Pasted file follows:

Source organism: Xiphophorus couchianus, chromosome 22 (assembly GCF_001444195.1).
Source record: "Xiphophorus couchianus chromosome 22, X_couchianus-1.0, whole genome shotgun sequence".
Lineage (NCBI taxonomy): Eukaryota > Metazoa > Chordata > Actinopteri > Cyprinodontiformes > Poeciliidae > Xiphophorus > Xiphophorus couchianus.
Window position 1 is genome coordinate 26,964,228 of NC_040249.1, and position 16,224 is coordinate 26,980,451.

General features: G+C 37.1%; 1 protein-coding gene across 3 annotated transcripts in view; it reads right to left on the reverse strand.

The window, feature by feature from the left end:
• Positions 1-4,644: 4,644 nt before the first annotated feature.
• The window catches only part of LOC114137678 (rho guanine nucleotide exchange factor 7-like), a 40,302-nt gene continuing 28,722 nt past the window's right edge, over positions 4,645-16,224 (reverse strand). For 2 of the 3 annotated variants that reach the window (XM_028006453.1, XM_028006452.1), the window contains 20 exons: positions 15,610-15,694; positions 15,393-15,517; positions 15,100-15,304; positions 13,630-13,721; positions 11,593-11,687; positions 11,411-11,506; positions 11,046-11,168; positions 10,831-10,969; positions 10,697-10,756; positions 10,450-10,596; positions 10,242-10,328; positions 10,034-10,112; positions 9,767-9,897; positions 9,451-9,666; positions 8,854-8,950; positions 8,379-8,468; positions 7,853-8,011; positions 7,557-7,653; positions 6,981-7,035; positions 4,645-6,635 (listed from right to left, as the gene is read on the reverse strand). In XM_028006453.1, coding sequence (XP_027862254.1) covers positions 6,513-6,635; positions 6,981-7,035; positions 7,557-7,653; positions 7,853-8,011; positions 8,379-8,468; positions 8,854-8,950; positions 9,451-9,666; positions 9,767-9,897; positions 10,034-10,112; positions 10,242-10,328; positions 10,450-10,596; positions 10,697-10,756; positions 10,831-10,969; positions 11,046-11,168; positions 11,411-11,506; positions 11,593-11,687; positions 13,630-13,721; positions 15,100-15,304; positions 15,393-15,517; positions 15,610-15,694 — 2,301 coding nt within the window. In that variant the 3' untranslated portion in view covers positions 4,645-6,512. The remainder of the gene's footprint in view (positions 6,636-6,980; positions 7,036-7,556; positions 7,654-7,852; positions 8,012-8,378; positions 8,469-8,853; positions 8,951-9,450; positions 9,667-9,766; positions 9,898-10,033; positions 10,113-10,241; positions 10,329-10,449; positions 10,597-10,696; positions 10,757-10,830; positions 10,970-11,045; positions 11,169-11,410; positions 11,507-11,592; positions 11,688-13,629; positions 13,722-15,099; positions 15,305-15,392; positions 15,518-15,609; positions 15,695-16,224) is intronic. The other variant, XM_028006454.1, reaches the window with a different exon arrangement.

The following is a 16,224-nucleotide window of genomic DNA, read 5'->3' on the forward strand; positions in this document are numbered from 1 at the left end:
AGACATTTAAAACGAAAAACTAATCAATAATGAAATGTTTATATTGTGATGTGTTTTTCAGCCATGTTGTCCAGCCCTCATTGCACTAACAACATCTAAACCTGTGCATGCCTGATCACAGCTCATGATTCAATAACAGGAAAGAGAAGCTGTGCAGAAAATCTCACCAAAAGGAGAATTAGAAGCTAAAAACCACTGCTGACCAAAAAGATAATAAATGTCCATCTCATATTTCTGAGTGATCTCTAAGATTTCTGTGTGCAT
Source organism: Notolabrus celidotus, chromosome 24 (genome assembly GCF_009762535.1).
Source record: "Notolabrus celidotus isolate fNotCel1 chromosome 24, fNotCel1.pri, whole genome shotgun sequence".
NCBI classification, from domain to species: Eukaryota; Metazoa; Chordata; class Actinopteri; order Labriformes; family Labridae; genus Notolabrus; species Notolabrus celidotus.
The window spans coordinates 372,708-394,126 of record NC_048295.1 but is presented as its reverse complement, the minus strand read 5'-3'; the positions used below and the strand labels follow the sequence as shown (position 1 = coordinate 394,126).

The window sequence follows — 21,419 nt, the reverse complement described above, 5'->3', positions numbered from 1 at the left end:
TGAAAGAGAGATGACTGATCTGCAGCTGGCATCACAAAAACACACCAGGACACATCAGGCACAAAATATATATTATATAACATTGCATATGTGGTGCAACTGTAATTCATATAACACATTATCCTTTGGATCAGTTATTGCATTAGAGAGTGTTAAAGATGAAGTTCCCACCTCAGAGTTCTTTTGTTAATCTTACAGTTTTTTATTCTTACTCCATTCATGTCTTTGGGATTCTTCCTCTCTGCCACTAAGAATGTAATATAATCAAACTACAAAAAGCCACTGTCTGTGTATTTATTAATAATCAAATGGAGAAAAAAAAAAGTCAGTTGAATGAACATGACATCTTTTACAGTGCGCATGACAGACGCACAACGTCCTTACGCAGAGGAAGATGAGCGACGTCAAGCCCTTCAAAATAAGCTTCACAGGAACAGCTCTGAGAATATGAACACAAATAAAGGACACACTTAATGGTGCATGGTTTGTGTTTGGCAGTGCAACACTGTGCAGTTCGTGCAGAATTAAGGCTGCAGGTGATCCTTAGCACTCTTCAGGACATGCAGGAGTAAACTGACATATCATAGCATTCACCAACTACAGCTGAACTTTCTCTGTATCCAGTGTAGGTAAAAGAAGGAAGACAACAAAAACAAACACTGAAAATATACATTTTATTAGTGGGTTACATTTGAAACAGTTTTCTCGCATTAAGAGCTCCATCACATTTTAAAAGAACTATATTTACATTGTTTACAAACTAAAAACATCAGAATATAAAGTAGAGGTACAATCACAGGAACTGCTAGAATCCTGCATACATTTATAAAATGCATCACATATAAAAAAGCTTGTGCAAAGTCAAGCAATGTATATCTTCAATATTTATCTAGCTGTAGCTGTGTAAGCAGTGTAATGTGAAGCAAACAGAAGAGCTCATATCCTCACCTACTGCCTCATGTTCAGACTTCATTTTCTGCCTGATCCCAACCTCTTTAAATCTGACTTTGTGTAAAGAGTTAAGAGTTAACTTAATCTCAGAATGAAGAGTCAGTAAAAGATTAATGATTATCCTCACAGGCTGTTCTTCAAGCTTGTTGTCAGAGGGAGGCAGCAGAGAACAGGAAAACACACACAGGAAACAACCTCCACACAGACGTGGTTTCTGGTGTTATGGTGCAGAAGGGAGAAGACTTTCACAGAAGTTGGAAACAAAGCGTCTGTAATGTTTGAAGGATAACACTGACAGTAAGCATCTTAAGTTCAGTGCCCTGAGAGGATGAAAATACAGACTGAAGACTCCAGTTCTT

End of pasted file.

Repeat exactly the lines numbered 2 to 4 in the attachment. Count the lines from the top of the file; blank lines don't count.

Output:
Source record: "Xiphophorus couchianus chromosome 22, X_couchianus-1.0, whole genome shotgun sequence".
Lineage (NCBI taxonomy): Eukaryota > Metazoa > Chordata > Actinopteri > Cyprinodontiformes > Poeciliidae > Xiphophorus > Xiphophorus couchianus.
Window position 1 is genome coordinate 26,964,228 of NC_040249.1, and position 16,224 is coordinate 26,980,451.